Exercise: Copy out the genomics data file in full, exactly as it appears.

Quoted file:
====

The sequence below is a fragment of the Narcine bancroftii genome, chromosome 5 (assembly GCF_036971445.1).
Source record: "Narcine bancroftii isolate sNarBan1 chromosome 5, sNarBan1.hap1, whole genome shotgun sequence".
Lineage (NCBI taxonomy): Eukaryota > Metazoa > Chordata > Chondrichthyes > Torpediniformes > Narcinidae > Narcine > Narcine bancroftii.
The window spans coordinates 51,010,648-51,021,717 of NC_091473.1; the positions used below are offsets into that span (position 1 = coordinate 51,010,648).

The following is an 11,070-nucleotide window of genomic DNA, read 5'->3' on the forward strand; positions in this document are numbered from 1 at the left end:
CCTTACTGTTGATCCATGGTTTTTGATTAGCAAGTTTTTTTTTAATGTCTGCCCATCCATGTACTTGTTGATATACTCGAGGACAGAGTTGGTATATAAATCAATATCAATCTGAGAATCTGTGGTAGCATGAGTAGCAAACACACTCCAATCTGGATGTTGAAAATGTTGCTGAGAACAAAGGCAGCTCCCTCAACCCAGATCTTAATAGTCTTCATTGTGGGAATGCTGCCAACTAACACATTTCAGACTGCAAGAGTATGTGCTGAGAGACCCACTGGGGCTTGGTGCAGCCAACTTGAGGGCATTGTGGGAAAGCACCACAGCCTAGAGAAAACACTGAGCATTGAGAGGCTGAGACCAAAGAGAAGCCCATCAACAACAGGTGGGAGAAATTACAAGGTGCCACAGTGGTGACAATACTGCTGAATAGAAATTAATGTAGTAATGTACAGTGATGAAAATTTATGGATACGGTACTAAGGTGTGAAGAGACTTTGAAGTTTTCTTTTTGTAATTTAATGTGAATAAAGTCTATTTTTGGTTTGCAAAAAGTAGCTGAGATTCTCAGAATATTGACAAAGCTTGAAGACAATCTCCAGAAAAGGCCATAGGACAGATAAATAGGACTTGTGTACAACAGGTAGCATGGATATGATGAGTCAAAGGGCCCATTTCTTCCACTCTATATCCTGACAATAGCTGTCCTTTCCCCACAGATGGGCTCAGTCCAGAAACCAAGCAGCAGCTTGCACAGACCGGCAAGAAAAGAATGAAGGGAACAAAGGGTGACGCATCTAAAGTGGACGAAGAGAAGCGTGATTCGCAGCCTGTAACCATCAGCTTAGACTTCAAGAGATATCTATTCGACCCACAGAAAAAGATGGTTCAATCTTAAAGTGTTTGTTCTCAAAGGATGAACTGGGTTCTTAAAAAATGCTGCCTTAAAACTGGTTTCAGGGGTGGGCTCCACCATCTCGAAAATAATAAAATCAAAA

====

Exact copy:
The sequence below is a fragment of the Narcine bancroftii genome, chromosome 5 (assembly GCF_036971445.1).
Source record: "Narcine bancroftii isolate sNarBan1 chromosome 5, sNarBan1.hap1, whole genome shotgun sequence".
Lineage (NCBI taxonomy): Eukaryota > Metazoa > Chordata > Chondrichthyes > Torpediniformes > Narcinidae > Narcine > Narcine bancroftii.
The window spans coordinates 51,010,648-51,021,717 of NC_091473.1; the positions used below are offsets into that span (position 1 = coordinate 51,010,648).

The following is an 11,070-nucleotide window of genomic DNA, read 5'->3' on the forward strand; positions in this document are numbered from 1 at the left end:
CCTTACTGTTGATCCATGGTTTTTGATTAGCAAGTTTTTTTTTAATGTCTGCCCATCCATGTACTTGTTGATATACTCGAGGACAGAGTTGGTATATAAATCAATATCAATCTGAGAATCTGTGGTAGCATGAGTAGCAAACACACTCCAATCTGGATGTTGAAAATGTTGCTGAGAACAAAGGCAGCTCCCTCAACCCAGATCTTAATAGTCTTCATTGTGGGAATGCTGCCAACTAACACATTTCAGACTGCAAGAGTATGTGCTGAGAGACCCACTGGGGCTTGGTGCAGCCAACTTGAGGGCATTGTGGGAAAGCACCACAGCCTAGAGAAAACACTGAGCATTGAGAGGCTGAGACCAAAGAGAAGCCCATCAACAACAGGTGGGAGAAATTACAAGGTGCCACAGTGGTGACAATACTGCTGAATAGAAATTAATGTAGTAATGTACAGTGATGAAAATTTATGGATACGGTACTAAGGTGTGAAGAGACTTTGAAGTTTTCTTTTTGTAATTTAATGTGAATAAAGTCTATTTTTGGTTTGCAAAAAGTAGCTGAGATTCTCAGAATATTGACAAAGCTTGAAGACAATCTCCAGAAAAGGCCATAGGACAGATAAATAGGACTTGTGTACAACAGGTAGCATGGATATGATGAGTCAAAGGGCCCATTTCTTCCACTCTATATCCTGACAATAGCTGTCCTTTCCCCACAGATGGGCTCAGTCCAGAAACCAAGCAGCAGCTTGCACAGACCGGCAAGAAAAGAATGAAGGGAACAAAGGGTGACGCATCTAAAGTGGACGAAGAGAAGCGTGATTCGCAGCCTGTAACCATCAGCTTAGACTTCAAGAGATATCTATTCGACCCACAGAAAAAGATGGTTCAATCTTAAAGTGTTTGTTCTCAAAGGATGAACTGGGTTCTTAAAAAATGCTGCCTTAAAACTGGTTTCAGGGGTGGGCTCCACCATCTCGAAAATAATAAAATCAAAA